Seriously, google how these cryptocats work, I re-read the article here and realized that if I had read it to myself a year ago, I would have drawn an analogy with collecting glass containers for subsequent delivery. It's not that things were going so badly for me a year ago, it's just that the technology is changing, and the principles of the game remain the same from the time when they gave 12 kopecks for a bottle, and maybe even earlier.

Well, despite the obvious advantages of storing metadata in the blockchain itself, the vast majority of projects prefer to keep them in third-party storages. Why? Because of the obvious minus, namely the restrictions on the place. Of course, standards grow like mushrooms and multiply like them, so this trouble will be solved.

In the meantime, the ERC721 standard, for instance, has the tokenURI method, which just points to the metadata storage locations.

By the way, the process of creating a token is called minting, that is, minting. Yes, boy, mint is not only mint, but also chasing and first class and freshness and whatnot.

Open Sea, which is also the largest, takes about 60 bucks for opening an account and 40 for a minute. There is optimistic news that the summer update of the ethereum blockchain will help to significantly reduce these costs, but this, as they say, is only a dream.

And what do we end up with? In order to upset all those who come to shit in the comments with shouts: "What are you talking about, V, everything is completely different there, you don't understand the meaning of the wastelands!" and other nonsense, here's another analogy for you.

Let's imagine that you bought yourself a puzzle with a thousand pieces and decide to place the image of the puzzle on the blockchain, that is, on the distribution database, which it essentially is.

So, this block in our instance will be the street where you live. Imagine that you knocked on the door of a thousand houses and gave each tenant one piece of the puzzle. We do not own the picture that the puzzle itself was made from, and we basically have no confidence that someone else will not make exactly the same one with a slight difference in details and place it on the blockchain.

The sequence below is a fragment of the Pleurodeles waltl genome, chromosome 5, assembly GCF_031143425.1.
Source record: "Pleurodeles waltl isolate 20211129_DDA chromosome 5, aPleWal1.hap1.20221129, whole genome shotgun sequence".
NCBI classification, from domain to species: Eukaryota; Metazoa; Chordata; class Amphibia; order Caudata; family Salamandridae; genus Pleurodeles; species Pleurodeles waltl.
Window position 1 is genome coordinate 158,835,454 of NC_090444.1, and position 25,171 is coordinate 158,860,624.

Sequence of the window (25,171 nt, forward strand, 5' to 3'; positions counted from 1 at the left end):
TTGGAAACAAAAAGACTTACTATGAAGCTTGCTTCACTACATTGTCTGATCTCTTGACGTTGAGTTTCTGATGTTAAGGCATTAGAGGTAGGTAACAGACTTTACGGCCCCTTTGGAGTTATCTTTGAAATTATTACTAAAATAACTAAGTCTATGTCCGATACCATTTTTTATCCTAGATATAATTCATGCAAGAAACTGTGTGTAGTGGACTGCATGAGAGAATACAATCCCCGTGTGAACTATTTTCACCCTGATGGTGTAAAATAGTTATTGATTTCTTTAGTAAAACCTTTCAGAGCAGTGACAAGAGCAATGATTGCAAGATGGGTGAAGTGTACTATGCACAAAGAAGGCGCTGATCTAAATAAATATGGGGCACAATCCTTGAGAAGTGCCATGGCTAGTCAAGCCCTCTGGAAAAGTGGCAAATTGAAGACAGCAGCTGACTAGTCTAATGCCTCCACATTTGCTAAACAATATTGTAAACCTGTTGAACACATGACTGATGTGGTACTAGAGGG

Now you are sitting at home like this and admiring the image on the puzzle box.

But then there was a knock on the door. A certain "SlipperyArtemon74" wants to buy your puzzle from you and you decide - why not? You don't have to collect all the pieces back into the box, and he doesn't have to distribute them again - you just hand over the box and all holders of the puzzle pieces are automatically notified that "SlipperyArtemon74" is now its new owner. Something like this.


Very soon, social networks will be flooded with boys and girls who yesterday offered to make funds on sweepstakes or fоrex with an offer to buy from them a course on making money on NFT, and without having to own them, everything they like.

Like any outlandish thing, NFTs will be surrounded by legends about instant enrichment of the owners, ignoring the stories of thousands of people who gave considerable percentages to the platforms in order to expose their work to vegetate among hundreds of thousands of faceless gifs or jeeps.

History has proven many times that before a technology becomes something really useful, it goes through a full cycle, from misunderstanding, to inflating a financial bubble, to disappointment when it bursts and in the end, when only the essence remains, a person thinks what's wrong with it. actually do.
 If nothing good can come up with, or if general technological or social progress does not yet allow revealing its full potential, it is simply shelved until the next Elon Musk gets it out of there and tries to make a new hyperloop.

Donna D. Phillips

The article writes a lot about ownership, but carefully avoids the topic of recognition.